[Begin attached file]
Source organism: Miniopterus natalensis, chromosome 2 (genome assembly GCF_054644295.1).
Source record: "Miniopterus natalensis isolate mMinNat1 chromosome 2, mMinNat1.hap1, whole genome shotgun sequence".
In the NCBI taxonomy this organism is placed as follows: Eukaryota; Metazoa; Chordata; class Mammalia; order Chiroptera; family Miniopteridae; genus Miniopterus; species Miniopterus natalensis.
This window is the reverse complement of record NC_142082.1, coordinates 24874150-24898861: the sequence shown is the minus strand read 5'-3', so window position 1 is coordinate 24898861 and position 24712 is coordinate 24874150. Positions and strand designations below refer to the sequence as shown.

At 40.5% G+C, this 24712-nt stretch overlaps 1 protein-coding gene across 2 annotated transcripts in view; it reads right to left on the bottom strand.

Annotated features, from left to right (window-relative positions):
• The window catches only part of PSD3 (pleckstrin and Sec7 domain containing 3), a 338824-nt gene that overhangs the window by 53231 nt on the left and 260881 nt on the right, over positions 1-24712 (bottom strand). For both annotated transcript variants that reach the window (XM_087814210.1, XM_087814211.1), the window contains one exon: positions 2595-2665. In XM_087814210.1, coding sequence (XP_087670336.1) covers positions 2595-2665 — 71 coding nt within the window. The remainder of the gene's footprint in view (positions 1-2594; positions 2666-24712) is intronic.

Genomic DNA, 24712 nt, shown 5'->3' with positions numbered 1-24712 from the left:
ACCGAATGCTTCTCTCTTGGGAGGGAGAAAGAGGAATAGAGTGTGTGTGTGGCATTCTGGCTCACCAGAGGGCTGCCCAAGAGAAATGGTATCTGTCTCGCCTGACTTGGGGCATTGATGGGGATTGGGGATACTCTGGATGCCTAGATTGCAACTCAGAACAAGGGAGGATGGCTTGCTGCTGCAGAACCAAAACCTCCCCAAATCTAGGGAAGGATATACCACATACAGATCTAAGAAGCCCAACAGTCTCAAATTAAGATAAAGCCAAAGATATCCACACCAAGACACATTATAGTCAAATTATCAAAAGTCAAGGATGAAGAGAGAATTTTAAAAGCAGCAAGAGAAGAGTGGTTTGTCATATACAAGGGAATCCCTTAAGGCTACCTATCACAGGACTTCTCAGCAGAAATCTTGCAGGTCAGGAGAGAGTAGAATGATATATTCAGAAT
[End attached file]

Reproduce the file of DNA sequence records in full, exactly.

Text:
Source organism: Miniopterus natalensis, chromosome 2 (genome assembly GCF_054644295.1).
Source record: "Miniopterus natalensis isolate mMinNat1 chromosome 2, mMinNat1.hap1, whole genome shotgun sequence".
In the NCBI taxonomy this organism is placed as follows: Eukaryota; Metazoa; Chordata; class Mammalia; order Chiroptera; family Miniopteridae; genus Miniopterus; species Miniopterus natalensis.
This window is the reverse complement of record NC_142082.1, coordinates 24874150-24898861: the sequence shown is the minus strand read 5'-3', so window position 1 is coordinate 24898861 and position 24712 is coordinate 24874150. Positions and strand designations below refer to the sequence as shown.

At 40.5% G+C, this 24712-nt stretch overlaps 1 protein-coding gene across 2 annotated transcripts in view; it reads right to left on the bottom strand.

Annotated features, from left to right (window-relative positions):
• The window catches only part of PSD3 (pleckstrin and Sec7 domain containing 3), a 338824-nt gene that overhangs the window by 53231 nt on the left and 260881 nt on the right, over positions 1-24712 (bottom strand). For both annotated transcript variants that reach the window (XM_087814210.1, XM_087814211.1), the window contains one exon: positions 2595-2665. In XM_087814210.1, coding sequence (XP_087670336.1) covers positions 2595-2665 — 71 coding nt within the window. The remainder of the gene's footprint in view (positions 1-2594; positions 2666-24712) is intronic.

Genomic DNA, 24712 nt, shown 5'->3' with positions numbered 1-24712 from the left:
ACCGAATGCTTCTCTCTTGGGAGGGAGAAAGAGGAATAGAGTGTGTGTGTGGCATTCTGGCTCACCAGAGGGCTGCCCAAGAGAAATGGTATCTGTCTCGCCTGACTTGGGGCATTGATGGGGATTGGGGATACTCTGGATGCCTAGATTGCAACTCAGAACAAGGGAGGATGGCTTGCTGCTGCAGAACCAAAACCTCCCCAAATCTAGGGAAGGATATACCACATACAGATCTAAGAAGCCCAACAGTCTCAAATTAAGATAAAGCCAAAGATATCCACACCAAGACACATTATAGTCAAATTATCAAAAGTCAAGGATGAAGAGAGAATTTTAAAAGCAGCAAGAGAAGAGTGGTTTGTCATATACAAGGGAATCCCTTAAGGCTACCTATCACAGGACTTCTCAGCAGAAATCTTGCAGGTCAGGAGAGAGTAGAATGATATATTCAGAAT